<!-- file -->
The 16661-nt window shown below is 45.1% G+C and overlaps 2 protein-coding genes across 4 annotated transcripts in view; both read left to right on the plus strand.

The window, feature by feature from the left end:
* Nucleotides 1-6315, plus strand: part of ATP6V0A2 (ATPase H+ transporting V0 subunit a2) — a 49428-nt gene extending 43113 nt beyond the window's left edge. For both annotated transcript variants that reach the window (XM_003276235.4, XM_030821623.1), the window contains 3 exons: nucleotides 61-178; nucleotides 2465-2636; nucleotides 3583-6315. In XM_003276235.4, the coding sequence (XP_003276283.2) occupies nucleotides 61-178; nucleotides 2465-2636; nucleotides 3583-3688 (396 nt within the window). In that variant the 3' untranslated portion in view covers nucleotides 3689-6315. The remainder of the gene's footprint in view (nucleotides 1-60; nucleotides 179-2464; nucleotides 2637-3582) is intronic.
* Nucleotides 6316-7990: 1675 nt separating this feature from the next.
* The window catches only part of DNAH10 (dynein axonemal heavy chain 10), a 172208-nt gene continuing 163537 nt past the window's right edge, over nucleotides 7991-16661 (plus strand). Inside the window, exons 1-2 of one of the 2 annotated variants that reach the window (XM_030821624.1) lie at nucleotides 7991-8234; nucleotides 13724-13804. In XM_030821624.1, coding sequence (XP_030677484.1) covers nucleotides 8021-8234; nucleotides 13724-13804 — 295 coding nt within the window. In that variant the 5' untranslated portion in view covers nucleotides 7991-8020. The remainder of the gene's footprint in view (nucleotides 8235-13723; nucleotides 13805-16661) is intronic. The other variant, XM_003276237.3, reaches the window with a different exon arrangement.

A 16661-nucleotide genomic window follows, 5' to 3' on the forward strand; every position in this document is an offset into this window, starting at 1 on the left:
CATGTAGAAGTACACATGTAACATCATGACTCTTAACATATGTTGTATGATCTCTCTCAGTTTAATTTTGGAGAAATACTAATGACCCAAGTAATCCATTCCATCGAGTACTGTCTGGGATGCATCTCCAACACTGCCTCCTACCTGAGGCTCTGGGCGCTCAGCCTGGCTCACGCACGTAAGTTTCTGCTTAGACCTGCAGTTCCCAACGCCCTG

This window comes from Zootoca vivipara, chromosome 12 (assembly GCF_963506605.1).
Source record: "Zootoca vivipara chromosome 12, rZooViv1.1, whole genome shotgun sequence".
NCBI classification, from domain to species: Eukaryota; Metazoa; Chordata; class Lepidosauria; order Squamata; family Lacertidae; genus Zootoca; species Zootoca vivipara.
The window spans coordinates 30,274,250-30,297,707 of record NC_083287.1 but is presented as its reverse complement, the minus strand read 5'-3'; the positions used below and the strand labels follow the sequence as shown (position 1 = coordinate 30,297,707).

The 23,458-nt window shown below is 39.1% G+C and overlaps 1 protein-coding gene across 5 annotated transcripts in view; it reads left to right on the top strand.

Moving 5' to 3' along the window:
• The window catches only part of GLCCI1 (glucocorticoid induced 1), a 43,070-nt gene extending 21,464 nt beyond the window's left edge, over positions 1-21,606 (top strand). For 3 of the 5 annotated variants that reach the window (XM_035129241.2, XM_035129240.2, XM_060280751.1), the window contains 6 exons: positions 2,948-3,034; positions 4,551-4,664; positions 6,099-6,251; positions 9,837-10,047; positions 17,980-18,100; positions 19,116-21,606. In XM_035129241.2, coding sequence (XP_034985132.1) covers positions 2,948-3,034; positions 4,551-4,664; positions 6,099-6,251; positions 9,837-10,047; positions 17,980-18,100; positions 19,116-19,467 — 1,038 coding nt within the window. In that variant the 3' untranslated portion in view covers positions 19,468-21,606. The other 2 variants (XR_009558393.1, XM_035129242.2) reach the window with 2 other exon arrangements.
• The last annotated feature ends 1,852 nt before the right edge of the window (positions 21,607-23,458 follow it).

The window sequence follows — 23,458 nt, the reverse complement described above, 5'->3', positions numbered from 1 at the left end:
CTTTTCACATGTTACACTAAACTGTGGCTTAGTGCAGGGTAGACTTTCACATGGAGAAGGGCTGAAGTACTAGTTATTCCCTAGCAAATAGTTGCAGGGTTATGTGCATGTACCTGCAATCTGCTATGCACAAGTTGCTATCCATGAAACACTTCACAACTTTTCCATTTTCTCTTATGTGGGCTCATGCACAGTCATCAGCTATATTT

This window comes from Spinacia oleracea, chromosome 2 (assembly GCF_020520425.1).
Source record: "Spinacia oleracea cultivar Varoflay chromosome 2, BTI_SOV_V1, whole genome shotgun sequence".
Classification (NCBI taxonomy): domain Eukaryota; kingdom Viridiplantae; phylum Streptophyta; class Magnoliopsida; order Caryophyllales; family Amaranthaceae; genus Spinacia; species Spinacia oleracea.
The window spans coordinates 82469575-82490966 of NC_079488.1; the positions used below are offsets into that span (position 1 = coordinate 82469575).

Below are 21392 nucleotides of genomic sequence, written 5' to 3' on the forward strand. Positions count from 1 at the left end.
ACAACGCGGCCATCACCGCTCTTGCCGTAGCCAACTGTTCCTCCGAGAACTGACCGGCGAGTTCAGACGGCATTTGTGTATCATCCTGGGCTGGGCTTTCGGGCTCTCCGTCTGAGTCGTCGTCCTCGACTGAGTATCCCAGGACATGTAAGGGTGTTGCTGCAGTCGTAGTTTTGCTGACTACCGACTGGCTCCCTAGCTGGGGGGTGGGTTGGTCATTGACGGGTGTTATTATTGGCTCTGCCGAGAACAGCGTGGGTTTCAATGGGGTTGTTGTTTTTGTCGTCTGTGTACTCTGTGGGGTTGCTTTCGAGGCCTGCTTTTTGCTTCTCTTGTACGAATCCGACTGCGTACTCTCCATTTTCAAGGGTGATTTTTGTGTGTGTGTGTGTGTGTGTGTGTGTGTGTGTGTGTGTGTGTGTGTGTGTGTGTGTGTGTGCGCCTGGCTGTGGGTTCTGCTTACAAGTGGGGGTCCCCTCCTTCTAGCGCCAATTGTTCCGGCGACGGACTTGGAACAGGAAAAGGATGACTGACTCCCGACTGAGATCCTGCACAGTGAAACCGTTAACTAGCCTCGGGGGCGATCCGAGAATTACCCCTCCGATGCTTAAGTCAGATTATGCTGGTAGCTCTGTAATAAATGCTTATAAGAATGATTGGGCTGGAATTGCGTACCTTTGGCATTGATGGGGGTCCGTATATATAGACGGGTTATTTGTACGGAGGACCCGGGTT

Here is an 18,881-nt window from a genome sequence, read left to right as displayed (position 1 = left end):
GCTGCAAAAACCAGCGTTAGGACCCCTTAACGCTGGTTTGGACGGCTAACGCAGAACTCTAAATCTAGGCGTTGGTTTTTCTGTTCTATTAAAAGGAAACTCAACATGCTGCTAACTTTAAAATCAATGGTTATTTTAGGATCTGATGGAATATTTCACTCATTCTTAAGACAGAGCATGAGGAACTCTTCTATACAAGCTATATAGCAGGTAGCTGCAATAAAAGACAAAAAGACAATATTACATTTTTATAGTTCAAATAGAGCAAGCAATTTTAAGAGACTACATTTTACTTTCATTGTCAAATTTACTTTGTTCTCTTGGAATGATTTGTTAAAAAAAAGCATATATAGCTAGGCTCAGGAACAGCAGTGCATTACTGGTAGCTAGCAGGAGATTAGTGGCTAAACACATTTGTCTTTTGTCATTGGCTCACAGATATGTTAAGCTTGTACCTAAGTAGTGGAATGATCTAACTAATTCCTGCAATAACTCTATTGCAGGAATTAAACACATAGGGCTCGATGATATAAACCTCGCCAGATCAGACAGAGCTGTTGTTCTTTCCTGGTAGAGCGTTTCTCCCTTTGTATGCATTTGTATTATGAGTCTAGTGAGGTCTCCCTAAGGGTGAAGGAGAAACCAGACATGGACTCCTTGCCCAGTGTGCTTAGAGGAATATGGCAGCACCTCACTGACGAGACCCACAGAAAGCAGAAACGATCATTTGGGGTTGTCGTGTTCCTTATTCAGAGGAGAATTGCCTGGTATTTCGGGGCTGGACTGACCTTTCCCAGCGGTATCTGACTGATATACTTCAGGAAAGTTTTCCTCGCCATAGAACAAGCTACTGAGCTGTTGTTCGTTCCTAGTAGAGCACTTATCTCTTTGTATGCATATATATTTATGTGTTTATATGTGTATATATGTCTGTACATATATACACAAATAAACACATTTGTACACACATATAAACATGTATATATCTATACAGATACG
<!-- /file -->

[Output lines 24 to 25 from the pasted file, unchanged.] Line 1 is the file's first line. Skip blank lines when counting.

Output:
Here is an 18,881-nt window from a genome sequence, read left to right as displayed (position 1 = left end):
GCTGCAAAAACCAGCGTTAGGACCCCTTAACGCTGGTTTGGACGGCTAACGCAGAACTCTAAATCTAGGCGTTGGTTTTTCTGTTCTATTAAAAGGAAACTCAACATGCTGCTAACTTTAAAATCAATGGTTATTTTAGGATCTGATGGAATATTTCACTCATTCTTAAGACAGAGCATGAGGAACTCTTCTATACAAGCTATATAGCAGGTAGCTGCAATAAAAGACAAAAAGACAATATTACATTTTTATAGTTCAAATAGAGCAAGCAATTTTAAGAGACTACATTTTACTTTCATTGTCAAATTTACTTTGTTCTCTTGGAATGATTTGTTAAAAAAAAGCATATATAGCTAGGCTCAGGAACAGCAGTGCATTACTGGTAGCTAGCAGGAGATTAGTGGCTAAACACATTTGTCTTTTGTCATTGGCTCACAGATATGTTAAGCTTGTACCTAAGTAGTGGAATGATCTAACTAATTCCTGCAATAACTCTATTGCAGGAATTAAACACATAGGGCTCGATGATATAAACCTCGCCAGATCAGACAGAGCTGTTGTTCTTTCCTGGTAGAGCGTTTCTCCCTTTGTATGCATTTGTATTATGAGTCTAGTGAGGTCTCCCTAAGGGTGAAGGAGAAACCAGACATGGACTCCTTGCCCAGTGTGCTTAGAGGAATATGGCAGCACCTCACTGACGAGACCCACAGAAAGCAGAAACGATCATTTGGGGTTGTCGTGTTCCTTATTCAGAGGAGAATTGCCTGGTATTTCGGGGCTGGACTGACCTTTCCCAGCGGTATCTGACTGATATACTTCAGGAAAGTTTTCCTCGCCATAGAACAAGCTACTGAGCTGTTGTTCGTTCCTAGTAGAGCACTTATCTCTTTGTATGCATATATATTTATGTGTTTATATGTGTATATATGTCTGTACATATATACACAAATAAACACATTTGTACACACATATAAACATGTATATATCTATACAGATACG